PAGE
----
Fitbit’s Versa fitness watch continues to evolve slowly. Its 4th iteration is becoming more refined, finding its button and getting down to basics, leaving its sister, the Sense 2, to take a more health-oriented turn. In an increasingly competitive sector, however, the Versa 4 has no room for error.
Ergonomics and design
Despite a design similar to that of the Versa 3, we quickly notice that its replacement has become thinner, losing a millimetre to be only 11.2 mm thick – including sensors, unlike many competing watches for which the thickness is understood excluding the sensor island. Very thin, the Versa 4 is also very light, weighing only 38g on our scale, including the strap.
The Fitbit watch is quickly forgotten on the wrist, especially since its fluoroelastomer strap is flexible and comfortable, even when wet. Its closing system may be confusing at first, but it proves practical and secure, preventing the end of the bracelet from getting caught in clothing. It is also possible to change the bracelet easily and quickly thanks to a well-designed attachment system. Unfortunately, this system is proprietary, so you will have to make do with the manufacturer’s catalogue of bracelets – which is fortunately well supplied.
A screen still in the picture
Still equipped with a 1.58″ AMOLED screen, the Versa 4 cannot, unfortunately, boast thinner edges since its case is no less wide. Thus, a good four millimetres separates its edges from the aluminium bezel. Fortunately, the near-perfect blacks offered by the AMOLED technology minimise the visual impact of these edges, which blend more easily with the screen. In absolute terms, a 1.58″ screen is still not ridiculous in 2023, with the 40mm Apple Watch SE boasting a 1.57″ screen, while the 40mm Pixel Watch and Galaxy Watch 5 make do with 1.2″ screens.
While not exceptional, the Versa 4’s screen brightness is also high enough to offer good readability in sunlight. An “always-on” display mode is also available, reducing battery life by half but ensuring time is always displayed on the screen. The luminosity is reduced not to affect the watch’s endurance even more.
In absolute terms, however, the minimum screen brightness could have been lowered even more so as not to dazzle at night. Fortunately, the night mode prevents the screen from turning on automatically when the wrist is moved, requiring a press of the watch’s side button.
Voice calls and assistant
The 4th generation Fitbit Versa retains its ability to handle phone calls and chat with the voice assistant (Alexa by default), thanks to its microphones and speaker, which can be seen through the holes on the watch’s edges. This does not affect the watch’s waterproofness, as the 5 ATM certification is still in place, allowing its use in swimming. On the other hand, one will avoid water sports such as surfing or diving, which require excellent resistance to pressure.
Despite its acquisition by Google, Fitbit has yet to be forced to use Wear OS on its watches. This makes them more distinct from the Pixel Watch but does not prevent them from hosting certain Google services, such as Wallet or Maps. On the other hand, Fitbit’s proprietary operating system does not allow access to the numerous applications in the Google Play Store, so you have to make do with applications specifically adapted for Fitbit watches.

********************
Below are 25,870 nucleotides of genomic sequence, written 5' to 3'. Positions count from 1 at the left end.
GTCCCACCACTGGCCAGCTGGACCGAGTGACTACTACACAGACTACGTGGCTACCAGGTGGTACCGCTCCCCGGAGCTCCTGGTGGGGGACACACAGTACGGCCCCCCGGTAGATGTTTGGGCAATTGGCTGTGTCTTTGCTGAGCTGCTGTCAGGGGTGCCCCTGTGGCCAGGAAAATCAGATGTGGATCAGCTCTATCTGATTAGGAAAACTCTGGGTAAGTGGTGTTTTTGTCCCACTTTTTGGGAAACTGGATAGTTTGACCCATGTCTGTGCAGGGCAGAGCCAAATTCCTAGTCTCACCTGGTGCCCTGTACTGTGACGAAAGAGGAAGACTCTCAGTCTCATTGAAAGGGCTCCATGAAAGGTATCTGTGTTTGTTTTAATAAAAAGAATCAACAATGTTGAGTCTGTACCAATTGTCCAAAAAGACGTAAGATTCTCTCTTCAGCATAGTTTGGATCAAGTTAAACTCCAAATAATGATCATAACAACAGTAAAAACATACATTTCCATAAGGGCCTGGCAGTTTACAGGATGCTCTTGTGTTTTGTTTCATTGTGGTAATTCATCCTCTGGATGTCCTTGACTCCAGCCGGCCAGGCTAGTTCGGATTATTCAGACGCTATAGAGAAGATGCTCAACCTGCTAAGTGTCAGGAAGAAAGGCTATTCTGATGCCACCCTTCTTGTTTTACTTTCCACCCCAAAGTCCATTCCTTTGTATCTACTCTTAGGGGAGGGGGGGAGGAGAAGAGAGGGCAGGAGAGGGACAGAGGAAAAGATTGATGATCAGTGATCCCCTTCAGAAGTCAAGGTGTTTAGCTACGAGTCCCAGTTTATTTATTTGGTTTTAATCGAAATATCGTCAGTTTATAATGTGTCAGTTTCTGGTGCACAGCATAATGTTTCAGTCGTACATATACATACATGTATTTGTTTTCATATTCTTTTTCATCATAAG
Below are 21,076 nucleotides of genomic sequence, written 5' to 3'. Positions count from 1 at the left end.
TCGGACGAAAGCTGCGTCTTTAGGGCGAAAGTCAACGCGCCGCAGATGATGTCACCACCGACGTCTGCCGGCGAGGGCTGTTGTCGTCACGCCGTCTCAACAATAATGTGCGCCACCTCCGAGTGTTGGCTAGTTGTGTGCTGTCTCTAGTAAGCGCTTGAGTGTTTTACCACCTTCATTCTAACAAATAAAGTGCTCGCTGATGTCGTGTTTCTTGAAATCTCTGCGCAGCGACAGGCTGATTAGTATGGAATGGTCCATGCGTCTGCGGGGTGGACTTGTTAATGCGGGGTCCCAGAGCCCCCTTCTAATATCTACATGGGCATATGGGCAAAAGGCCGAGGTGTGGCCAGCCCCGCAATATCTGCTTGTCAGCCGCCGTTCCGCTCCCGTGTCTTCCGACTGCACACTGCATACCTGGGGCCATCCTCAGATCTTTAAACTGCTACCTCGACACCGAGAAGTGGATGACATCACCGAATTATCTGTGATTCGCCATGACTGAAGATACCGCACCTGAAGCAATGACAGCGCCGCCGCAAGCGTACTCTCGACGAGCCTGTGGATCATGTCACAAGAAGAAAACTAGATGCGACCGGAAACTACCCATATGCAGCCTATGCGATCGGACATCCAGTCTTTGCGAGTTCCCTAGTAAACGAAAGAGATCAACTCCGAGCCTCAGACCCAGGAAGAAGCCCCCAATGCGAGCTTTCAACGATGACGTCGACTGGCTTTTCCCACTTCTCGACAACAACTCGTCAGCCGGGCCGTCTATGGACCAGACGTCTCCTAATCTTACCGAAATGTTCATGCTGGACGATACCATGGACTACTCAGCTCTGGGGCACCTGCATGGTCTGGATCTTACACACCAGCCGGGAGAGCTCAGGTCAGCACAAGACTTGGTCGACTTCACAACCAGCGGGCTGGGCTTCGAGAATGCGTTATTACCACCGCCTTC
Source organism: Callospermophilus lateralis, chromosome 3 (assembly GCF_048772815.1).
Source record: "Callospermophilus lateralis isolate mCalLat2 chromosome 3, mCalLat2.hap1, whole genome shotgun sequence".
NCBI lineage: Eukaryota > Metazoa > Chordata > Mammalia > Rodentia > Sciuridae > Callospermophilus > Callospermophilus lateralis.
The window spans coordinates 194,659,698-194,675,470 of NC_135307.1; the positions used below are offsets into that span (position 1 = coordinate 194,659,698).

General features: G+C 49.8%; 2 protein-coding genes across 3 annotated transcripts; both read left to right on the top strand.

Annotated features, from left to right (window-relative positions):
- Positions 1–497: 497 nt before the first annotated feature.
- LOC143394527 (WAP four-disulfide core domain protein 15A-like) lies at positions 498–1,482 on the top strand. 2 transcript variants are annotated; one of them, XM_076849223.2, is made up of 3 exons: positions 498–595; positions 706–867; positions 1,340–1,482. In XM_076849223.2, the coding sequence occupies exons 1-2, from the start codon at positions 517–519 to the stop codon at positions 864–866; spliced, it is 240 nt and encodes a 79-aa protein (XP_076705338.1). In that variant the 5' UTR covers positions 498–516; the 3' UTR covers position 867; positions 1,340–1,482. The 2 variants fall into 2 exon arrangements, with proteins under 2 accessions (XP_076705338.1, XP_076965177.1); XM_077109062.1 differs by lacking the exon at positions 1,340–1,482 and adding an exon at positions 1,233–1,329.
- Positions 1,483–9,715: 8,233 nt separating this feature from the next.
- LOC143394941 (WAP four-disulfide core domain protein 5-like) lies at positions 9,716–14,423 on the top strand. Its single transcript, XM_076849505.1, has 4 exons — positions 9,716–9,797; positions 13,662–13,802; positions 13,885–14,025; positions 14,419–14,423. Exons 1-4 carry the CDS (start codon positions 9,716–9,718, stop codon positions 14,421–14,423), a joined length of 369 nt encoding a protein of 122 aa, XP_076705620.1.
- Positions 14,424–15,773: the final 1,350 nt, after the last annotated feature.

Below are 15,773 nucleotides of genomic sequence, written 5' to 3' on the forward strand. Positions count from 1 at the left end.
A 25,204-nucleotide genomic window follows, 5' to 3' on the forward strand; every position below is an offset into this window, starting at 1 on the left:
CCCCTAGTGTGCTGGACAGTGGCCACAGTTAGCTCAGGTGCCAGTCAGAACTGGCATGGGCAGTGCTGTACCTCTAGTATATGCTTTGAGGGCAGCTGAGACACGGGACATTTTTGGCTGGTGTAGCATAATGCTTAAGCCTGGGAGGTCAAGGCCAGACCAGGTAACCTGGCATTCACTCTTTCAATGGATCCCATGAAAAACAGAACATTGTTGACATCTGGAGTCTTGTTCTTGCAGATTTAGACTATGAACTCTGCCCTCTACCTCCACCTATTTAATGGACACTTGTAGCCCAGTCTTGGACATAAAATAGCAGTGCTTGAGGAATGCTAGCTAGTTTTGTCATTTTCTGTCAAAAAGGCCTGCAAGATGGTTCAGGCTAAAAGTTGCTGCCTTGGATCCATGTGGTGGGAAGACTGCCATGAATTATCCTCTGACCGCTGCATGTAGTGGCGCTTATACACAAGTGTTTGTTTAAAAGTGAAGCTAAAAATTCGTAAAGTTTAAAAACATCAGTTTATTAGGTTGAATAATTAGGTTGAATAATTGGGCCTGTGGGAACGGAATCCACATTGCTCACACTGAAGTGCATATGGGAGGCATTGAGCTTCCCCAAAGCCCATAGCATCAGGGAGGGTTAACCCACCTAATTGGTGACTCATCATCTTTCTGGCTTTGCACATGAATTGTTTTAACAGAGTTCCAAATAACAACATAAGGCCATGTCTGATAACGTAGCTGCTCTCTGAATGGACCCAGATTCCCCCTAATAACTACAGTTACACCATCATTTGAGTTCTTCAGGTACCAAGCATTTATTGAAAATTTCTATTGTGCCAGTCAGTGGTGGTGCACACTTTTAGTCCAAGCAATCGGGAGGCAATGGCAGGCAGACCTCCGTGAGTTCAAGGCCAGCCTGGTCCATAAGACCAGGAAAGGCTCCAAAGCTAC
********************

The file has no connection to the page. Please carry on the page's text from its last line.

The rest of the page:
A little lack of breath
If this choice to keep a less powerful homemade OS benefits the autonomy – watches under Wear OS struggle for the most part to reach 2 days of autonomy -it does not allow you to enjoy a more fluid interface on this Versa 4, which sometimes seems to lack breath. A more powerful chip and a little more RAM would have been appreciated since, in comparison, the Pixel Watch is finally doing better despite its main chip, which is not very young.
The return of the button as a complement to touch
The physical button, which was abandoned in the third generation of the Versa in favour of a touch button, is back on the Versa 4. It must be said that the touch button generated involuntary activations and lacked response. However, its role is not secondary since it is used to access applications and to call the voice assistant.
Fitbit is adept at the single app, and we won’t complain. Available on Android and iOS, the Fitbit app combines all the information collected by the watch but displays it clearly on its home page. The number of steps, floors climbed, kilometres travelled and calories burned are displayed in the form of dots, under which are superimposed tiles summarising our last night’s sleep, our stress level, heart rate and the number of active hours, as well as the evolution of our weight and our consumption of water and food – as long as we remember to fill them in regularly.
Uses and accuracy
Although it is similar to the Fitbit Sense 2, the Versa 4 lacks the electrodes and sensor for measuring continuous electrodermal activity (cEDA). In particular, it cannot estimate the wearer’s stress level. The same goes for the electrocardiogram, reserved for the more expensive of the two watches.
As far as sleep monitoring is concerned, the Versa 4 does an excellent job of detecting when you fall asleep and when you wake up and identifying deep sleep phases and awakenings. Light sleep and REM sleep are confused, which is not unique to the Versa 4, but it is possible to get an idea of the quality of our sleep. Premium subscribers get additional details with a more comprehensive report and sleeper profiles that illustrate our sleep patterns over the past few weeks in an entertaining way.
The Fitbit Versa 4 is pleasant to use daily, but it pays attention to keeping track of our activities. It’s less complete than Sense 2 in terms of health, but it does offer the essentials. Versa 4 may appeal to users interested in well-being and occasional physical activity.